Well, it happened again. Many of you might have caught on PBS television a production of “The Merry Widow” from San Francisco some years ago. In it is the ancient subplot of three husbands (it is usually only one) being cuckolded by their pretty wives, all the while bragging how faithful their spouses are compared with those of other men. Not that adultery is supposed to be funny per se–and after all, in the Lehar operetta the women only flirt (as far we can tell). But the husbands are such pompous asses that we are supposed to say “Good for you” and laugh at their expense.
The problem is that the actor/singers are invariably directed to give a cartoon performance that destroys any social point the librettist had in mind. The plots of most “Merry Widow”-type operettas are flimsy enough without taking the humanity out of the cast of characters and leaving us with nothing really to laugh at. And being less than human, there is no social point they can make.
For example, Laurel and Hardy were bumbling fools. But their hearts were pure, their intentions always good. It was their human failings that always got in their way. In a classic short, “Towed in a Hole,” they are trying to improve their “fresh fish” business by fixing up an old boat to cut out the middleman. The fact that Stan can do nothing right and that Ollie thinks he himself can do everything right–failings that come from their basic characters–is what leads to a string of disasters ending in the total demolition of the boat.
But the husbands in “The Merry Widow” have nothing but failings. There is nothing funny about that because they are not believable. Consider the following. In the nature film “Microcosmos,” there is a sequence in which a dung beetle gets his huge ball of dung stuck on a twig. Not having the intelligence to see why he is making no progress, he simply keeps pushing and pushing until the ball rolls over the twig. The audience cheered! And this for a dung beetle! It won the audience’s sympathy because its persistence, although part of its genetic code, was understandable and laudable. The three husbands, then, come out in most productions several sympathetic notches below the little hero of the nature sequence.
In too many versions of “The Mikado,” Ko-Ko is played as an idiot, unable even to carry his large ax when he enters (although Gilbert wanted a sword). I do not know how George Grossmith, the original Ko-Ko, played the role, but Martyn Green certainly established once and for all the feebleminded Lord High Executioner. However, when one production updated and replaced the action to an English seaside resort hotel lobby during the 1920s and cast Eric Idle of the Monty Python group to play the role, he pranced on with a tennis racket, addressed the people through a loudspeaker, feedback and all, and dismissed Nanki-Poo with what is usually a throwaway line, “Take him away,” in a very no-nonsense, dangerous way. Finally, a Ko-Ko to be reckoned with!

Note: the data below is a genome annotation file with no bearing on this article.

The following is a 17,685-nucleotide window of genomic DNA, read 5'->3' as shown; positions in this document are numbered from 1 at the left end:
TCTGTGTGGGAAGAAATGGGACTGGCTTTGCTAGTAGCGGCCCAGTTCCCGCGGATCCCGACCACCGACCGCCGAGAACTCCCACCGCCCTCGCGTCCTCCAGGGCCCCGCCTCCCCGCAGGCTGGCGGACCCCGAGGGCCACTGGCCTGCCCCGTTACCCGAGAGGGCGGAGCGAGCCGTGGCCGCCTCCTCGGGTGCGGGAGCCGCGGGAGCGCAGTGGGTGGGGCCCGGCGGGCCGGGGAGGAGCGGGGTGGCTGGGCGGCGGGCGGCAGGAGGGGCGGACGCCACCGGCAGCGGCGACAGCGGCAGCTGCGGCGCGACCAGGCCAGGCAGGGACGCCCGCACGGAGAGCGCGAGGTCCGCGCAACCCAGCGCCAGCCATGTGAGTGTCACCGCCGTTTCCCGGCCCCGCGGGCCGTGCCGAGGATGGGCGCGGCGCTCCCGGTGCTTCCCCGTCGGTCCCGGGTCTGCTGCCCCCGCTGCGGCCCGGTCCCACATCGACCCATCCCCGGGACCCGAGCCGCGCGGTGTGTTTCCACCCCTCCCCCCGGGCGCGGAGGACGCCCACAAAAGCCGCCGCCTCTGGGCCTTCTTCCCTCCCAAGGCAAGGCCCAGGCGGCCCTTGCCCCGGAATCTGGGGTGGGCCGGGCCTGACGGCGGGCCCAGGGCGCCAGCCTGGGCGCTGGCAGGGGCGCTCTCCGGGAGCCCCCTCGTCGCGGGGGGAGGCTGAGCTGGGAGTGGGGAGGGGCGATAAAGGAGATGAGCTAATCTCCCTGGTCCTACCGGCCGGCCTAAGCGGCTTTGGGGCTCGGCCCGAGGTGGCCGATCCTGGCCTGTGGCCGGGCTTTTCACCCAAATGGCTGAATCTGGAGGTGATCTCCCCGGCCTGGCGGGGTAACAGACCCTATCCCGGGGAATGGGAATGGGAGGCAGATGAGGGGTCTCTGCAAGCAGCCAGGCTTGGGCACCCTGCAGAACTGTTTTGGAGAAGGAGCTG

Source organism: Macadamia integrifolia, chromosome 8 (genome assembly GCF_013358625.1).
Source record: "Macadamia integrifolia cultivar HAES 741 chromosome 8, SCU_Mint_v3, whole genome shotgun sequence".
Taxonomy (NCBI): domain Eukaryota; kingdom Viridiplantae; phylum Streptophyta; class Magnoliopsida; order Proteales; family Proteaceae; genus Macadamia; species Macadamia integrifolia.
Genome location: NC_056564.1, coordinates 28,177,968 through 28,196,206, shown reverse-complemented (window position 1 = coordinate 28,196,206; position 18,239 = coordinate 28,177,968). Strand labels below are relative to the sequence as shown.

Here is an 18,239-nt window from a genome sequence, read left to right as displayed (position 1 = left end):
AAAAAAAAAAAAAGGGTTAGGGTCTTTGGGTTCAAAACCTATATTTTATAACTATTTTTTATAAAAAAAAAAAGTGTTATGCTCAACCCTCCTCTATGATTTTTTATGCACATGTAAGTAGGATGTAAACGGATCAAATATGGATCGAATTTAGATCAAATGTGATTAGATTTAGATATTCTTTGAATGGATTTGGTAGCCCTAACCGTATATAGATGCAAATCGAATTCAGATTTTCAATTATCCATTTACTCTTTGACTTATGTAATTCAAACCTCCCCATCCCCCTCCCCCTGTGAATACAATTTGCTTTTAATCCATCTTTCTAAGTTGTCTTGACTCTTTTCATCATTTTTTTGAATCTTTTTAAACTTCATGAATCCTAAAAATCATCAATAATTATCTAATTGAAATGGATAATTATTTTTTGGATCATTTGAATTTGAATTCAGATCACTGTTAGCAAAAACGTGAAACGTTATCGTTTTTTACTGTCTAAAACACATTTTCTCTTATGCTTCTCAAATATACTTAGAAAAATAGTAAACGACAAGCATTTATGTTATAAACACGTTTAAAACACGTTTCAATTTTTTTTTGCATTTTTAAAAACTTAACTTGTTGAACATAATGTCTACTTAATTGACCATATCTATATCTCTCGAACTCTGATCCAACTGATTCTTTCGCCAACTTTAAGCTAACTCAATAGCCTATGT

Worse still is having Sir Joseph Porter in “HMS Pinafore” played like a clown. (I must admit, I saw it done only once and that was in a rehearsal, after which most of the business was dropped.) Sir Joseph is all dignity, a dignity that does not come natural to him since his greatest accomplishment was to polish up the handle of the big front door and the only ship he had ever seen was a partnership before he was elevated to the rank he now holds and does not in the least deserve. The point Gilbert (who also directed his own works) is making is that Porter LOOKS and ACTS like “the ruler of the Queen’s nahvee” despite the hollowness below the glitter, and is therefore treated with respect his rank (if not the man) deserves in the British social scale.
The same must be said for the character of Dr. Bartolo in “The Barber of Seville.” If he is played as a total fool, then all the machinations devised by Rosina, Figaro and Almaviva are wasted effort. Now and then, a good actor/singer plays him as an intelligent person and the opera seems to make sense. He fails because of his ego, not because he is stupid. But then again, so many productions of “Barber” are played strictly for laughs that believable characterization is at a premium.
Even the richly comic Papageno in “The Magic Flute” might be played as childish, but always very very human. After all, opera is drama and drama is about human beings. Even farces are based on human failings, but in this area the rules are somewhat relaxed since farce is based on types (“humors” as Ben Jonson put it) and complexity of character is actually detrimental in this case.
This essay is, if anything, a caveat for local groups, both amateur and semi-professional, that might consider some of my comments while planning their next productions. Cheap laughs are easy to achieve, as Gilbert once commented, if all you do is to sit on a pork pie. Real life, however, needs real people up on that stage–even if they do live in a world where an orchestra is always playing.